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Coalescence methods reveal the impact of vicariance on the spatial genetic structure of Elephantulus edwardii (Afrotheria, Macroscelidea).
H. A. Smith, T. J. Robinson and B. J. Van Vuuren

South African endemic rock elephant-shrew is the only strictly endemic of South Africa and little is know about its basic biology that is fundamental to evaluating its recognition as vulnerable in the IUCNRed List. Clearly, given the difficulties associated with morphological identification, a genetic delimitation of E. edwardii would contribute significantly to the development of accurate identification schemes for this species and, importantly from a conservation perspective to a more accurate definition of the geographical limits for this local endemic. Consequently the aims of this work areinvestigate the phylogeographical population structure of the Cape rock elephant-shrew across its geographical range and this would provide a fundamental link between populations processes and regional patterns of diversity and biogeography.
In total 106 specimens were sequenced (cyt b and 5’ side of the hypervariable control region) and to validate species status and to ensure the correctidentification of E. edwardii specimens, barcoding was done by sequencing DNA from E. rupestris, Macroscelides proboscideus, E. capensis and E. karoensis. A maximum likelihood and Bayesian coalescent approach were applied to these data specifically, coalescent methods challenge the traditional practice of phylogeography in that they separate the effects of historical vicariance, isolation and ancestralpolymorphism from migration through the simultaneous estimation of population parameters such a migration rate time of populations divergence and time of the most common recent ancestor.
The three elephant-shrew that have overlapping distribution in the southern and western region of South Africa (E. edwardii, E. rupestris, M. proboscideus) are monophyletic. The analysis provided evidence ofthree distinct E. edwardii clades:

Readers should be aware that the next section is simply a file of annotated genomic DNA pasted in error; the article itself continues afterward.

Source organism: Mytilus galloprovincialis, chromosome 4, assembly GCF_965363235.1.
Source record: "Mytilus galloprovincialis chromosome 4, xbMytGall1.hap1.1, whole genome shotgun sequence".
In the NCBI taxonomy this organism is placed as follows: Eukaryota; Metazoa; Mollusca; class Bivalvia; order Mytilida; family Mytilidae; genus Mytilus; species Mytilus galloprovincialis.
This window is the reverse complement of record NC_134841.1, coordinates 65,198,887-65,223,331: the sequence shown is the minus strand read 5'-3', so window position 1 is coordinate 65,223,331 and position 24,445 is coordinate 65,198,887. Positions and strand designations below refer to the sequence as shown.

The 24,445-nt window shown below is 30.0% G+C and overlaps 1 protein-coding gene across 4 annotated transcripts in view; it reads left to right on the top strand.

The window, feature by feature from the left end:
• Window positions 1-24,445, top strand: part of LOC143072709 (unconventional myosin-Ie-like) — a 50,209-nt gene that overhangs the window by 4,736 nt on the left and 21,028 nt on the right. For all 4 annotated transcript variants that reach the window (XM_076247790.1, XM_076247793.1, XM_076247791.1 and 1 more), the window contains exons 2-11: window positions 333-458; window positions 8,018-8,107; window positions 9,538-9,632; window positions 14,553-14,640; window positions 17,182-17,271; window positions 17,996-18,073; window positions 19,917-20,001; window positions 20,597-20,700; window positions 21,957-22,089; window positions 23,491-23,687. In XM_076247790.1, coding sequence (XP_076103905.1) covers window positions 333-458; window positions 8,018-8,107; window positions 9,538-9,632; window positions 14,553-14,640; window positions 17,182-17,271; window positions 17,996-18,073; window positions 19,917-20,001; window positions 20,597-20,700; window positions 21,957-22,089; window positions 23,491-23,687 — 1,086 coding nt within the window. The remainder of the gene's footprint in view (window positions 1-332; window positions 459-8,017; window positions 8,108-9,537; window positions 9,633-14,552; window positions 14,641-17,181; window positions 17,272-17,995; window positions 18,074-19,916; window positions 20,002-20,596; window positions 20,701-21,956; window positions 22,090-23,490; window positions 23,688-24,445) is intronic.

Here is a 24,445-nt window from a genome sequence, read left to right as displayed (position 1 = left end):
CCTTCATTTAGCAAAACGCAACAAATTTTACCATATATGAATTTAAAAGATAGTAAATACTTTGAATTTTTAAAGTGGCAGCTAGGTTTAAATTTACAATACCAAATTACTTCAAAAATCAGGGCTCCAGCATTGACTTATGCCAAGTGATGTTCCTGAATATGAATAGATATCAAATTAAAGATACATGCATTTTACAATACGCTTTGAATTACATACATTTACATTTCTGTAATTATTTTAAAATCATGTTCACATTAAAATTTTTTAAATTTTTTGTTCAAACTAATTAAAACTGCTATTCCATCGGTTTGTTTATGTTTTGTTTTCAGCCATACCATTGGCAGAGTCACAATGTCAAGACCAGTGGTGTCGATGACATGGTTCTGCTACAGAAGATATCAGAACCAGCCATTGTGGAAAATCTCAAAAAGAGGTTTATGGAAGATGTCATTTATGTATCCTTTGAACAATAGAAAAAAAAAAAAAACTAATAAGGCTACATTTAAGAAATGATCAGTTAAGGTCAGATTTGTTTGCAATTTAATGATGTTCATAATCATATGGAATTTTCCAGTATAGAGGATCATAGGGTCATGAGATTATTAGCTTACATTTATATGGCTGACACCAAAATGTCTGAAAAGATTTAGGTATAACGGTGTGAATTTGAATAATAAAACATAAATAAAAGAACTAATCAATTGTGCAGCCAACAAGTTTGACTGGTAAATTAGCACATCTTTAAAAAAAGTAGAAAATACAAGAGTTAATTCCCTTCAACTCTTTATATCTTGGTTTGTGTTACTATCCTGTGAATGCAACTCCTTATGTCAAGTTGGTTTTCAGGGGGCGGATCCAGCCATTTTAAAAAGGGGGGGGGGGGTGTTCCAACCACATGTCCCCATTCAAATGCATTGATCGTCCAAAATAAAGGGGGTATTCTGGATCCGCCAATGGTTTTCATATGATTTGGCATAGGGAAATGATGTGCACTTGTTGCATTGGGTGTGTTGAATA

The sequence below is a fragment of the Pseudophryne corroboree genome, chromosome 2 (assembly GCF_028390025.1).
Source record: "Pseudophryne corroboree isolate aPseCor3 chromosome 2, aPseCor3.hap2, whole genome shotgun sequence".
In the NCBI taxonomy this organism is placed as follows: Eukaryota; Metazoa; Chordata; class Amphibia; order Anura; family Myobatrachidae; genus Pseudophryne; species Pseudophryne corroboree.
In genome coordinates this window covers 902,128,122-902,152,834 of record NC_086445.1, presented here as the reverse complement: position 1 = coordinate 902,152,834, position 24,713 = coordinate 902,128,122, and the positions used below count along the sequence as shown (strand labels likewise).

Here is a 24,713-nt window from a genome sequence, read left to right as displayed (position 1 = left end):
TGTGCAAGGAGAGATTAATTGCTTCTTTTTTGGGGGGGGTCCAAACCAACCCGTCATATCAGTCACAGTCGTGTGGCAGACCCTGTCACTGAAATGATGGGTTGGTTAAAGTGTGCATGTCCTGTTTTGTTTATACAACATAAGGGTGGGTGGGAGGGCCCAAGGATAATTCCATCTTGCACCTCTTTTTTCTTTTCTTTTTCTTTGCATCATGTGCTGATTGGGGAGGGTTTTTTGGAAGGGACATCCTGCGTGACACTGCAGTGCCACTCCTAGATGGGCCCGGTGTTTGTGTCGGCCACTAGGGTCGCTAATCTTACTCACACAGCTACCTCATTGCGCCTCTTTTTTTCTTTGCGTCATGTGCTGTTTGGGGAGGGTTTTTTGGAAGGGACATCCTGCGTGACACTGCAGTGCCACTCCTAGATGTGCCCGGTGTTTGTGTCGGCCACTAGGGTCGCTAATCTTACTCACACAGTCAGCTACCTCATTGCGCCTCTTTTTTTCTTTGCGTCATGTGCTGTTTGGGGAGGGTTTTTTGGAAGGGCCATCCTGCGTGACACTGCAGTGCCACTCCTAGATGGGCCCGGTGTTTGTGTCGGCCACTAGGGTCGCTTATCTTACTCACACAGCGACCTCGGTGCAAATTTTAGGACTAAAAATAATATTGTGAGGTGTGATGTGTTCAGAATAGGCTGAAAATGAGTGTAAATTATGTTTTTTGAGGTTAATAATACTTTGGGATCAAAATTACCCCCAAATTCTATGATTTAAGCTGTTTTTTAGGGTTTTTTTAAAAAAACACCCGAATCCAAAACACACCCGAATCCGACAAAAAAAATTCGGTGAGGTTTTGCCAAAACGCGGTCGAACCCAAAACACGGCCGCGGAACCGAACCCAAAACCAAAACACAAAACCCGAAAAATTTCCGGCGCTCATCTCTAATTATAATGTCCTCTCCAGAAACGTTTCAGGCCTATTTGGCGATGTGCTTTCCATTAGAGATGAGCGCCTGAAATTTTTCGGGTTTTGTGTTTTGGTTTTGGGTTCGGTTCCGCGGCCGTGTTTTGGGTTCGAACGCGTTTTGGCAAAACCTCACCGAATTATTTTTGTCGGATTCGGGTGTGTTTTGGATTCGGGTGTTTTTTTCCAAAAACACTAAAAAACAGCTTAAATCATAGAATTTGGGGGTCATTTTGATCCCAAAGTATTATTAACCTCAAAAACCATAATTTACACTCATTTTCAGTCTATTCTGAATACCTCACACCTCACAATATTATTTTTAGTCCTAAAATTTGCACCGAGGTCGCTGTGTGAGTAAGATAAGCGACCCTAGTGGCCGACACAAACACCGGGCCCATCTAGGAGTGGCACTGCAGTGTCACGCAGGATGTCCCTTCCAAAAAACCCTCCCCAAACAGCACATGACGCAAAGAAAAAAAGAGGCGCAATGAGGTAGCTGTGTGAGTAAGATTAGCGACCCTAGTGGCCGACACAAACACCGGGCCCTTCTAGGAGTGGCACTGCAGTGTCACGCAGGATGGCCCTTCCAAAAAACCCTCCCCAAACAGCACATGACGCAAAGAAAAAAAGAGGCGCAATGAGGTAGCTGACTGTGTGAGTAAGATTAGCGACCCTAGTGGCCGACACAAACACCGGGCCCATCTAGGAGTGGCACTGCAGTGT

- The Karoo clade, evidence is support of a undescribed species, consistently grouped separately from the remainder of the E. edwardii specimens.
- The northern Namaqua clade is the most distinct linages within the Cape rock elephant-shrew were derived from specimens collected at the Namaqua National Park, Kamieskroon, Prieska, Calvinia, Nieuwoudtville and VanRhynsdorp, they argue that past fragmentation occurring approximately 1.7 Ma. Is largely responsible for separating the Namaqua (northern) linage from the remainder of the central Fynbos Cape Rock elephant-shrew populations and the absence of gene flow and/or shared haplotypes between these suggests reproductive isolation.
The central Fynbos clade, in this clade four evolutionary linages wereidentified: the northwestern, western, southern and eastern linages. They argue that the geographical occurrence of these four linages broadly resembles the climatic differences and vegetation types related to the position of mountain range shaping the Cape Fold Belt.
Finally the mitochondrial analysis proved useful in identified genetic variation, past fragmentation and the impact of ancestralpolymorphism in shaping the genetic profiles of northern Namaqua and central Fynbos clades.
Rodrigues fruit bats (Pteropus rodricensis, Megachiroptera: Pteropodidae) retain genetic diversity despite population decline and founder events.
John O’Brien, Gary F. McCracken and Ludovic Say.

Endemic to the remote tropical Indian Ocean Island of Rodrigues, the Rodrigues fruit bat has been the focus ofconservations efforts since the mild 1970s when the total population was reduced to less than 80 individuals. The greatest contributing factor to this decline has been habitat destruction, exacerbated by overhunting. This populations decline is expected to result in significant erosion of genetic variability in the wild populations, inbreeding depression and increased lineage extinction through...
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